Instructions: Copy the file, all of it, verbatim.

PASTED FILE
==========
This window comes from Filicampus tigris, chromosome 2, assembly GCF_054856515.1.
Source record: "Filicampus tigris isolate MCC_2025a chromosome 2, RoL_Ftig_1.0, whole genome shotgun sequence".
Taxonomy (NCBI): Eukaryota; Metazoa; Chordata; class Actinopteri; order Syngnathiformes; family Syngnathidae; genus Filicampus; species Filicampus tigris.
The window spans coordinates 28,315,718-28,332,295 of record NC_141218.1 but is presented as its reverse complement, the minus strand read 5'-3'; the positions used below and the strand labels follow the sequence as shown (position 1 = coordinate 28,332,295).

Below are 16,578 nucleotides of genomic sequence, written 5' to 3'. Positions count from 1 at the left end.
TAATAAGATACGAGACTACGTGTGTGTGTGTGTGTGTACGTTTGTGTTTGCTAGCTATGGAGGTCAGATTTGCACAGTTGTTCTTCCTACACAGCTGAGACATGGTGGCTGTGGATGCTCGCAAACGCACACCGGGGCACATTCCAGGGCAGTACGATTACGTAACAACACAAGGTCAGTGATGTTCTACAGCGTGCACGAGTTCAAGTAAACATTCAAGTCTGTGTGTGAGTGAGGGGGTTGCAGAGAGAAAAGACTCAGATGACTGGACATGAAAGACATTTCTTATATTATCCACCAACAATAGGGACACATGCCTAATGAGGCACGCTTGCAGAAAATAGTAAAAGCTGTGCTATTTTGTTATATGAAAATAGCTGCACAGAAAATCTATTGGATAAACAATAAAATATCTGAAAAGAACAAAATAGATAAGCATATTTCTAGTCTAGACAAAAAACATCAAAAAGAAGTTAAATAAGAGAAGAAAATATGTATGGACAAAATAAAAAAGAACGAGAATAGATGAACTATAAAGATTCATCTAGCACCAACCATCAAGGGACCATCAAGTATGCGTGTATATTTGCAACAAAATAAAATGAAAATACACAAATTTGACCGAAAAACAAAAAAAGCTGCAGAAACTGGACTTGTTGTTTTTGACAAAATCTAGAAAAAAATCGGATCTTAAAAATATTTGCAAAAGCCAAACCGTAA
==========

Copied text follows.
This window comes from Filicampus tigris, chromosome 2, assembly GCF_054856515.1.
Source record: "Filicampus tigris isolate MCC_2025a chromosome 2, RoL_Ftig_1.0, whole genome shotgun sequence".
Taxonomy (NCBI): Eukaryota; Metazoa; Chordata; class Actinopteri; order Syngnathiformes; family Syngnathidae; genus Filicampus; species Filicampus tigris.
The window spans coordinates 28,315,718-28,332,295 of record NC_141218.1 but is presented as its reverse complement, the minus strand read 5'-3'; the positions used below and the strand labels follow the sequence as shown (position 1 = coordinate 28,332,295).

Below are 16,578 nucleotides of genomic sequence, written 5' to 3'. Positions count from 1 at the left end.
TAATAAGATACGAGACTACGTGTGTGTGTGTGTGTGTACGTTTGTGTTTGCTAGCTATGGAGGTCAGATTTGCACAGTTGTTCTTCCTACACAGCTGAGACATGGTGGCTGTGGATGCTCGCAAACGCACACCGGGGCACATTCCAGGGCAGTACGATTACGTAACAACACAAGGTCAGTGATGTTCTACAGCGTGCACGAGTTCAAGTAAACATTCAAGTCTGTGTGTGAGTGAGGGGGTTGCAGAGAGAAAAGACTCAGATGACTGGACATGAAAGACATTTCTTATATTATCCACCAACAATAGGGACACATGCCTAATGAGGCACGCTTGCAGAAAATAGTAAAAGCTGTGCTATTTTGTTATATGAAAATAGCTGCACAGAAAATCTATTGGATAAACAATAAAATATCTGAAAAGAACAAAATAGATAAGCATATTTCTAGTCTAGACAAAAAACATCAAAAAGAAGTTAAATAAGAGAAGAAAATATGTATGGACAAAATAAAAAAGAACGAGAATAGATGAACTATAAAGATTCATCTAGCACCAACCATCAAGGGACCATCAAGTATGCGTGTATATTTGCAACAAAATAAAATGAAAATACACAAATTTGACCGAAAAACAAAAAAAGCTGCAGAAACTGGACTTGTTGTTTTTGACAAAATCTAGAAAAAAATCGGATCTTAAAAATATTTGCAAAAGCCAAACCGTAA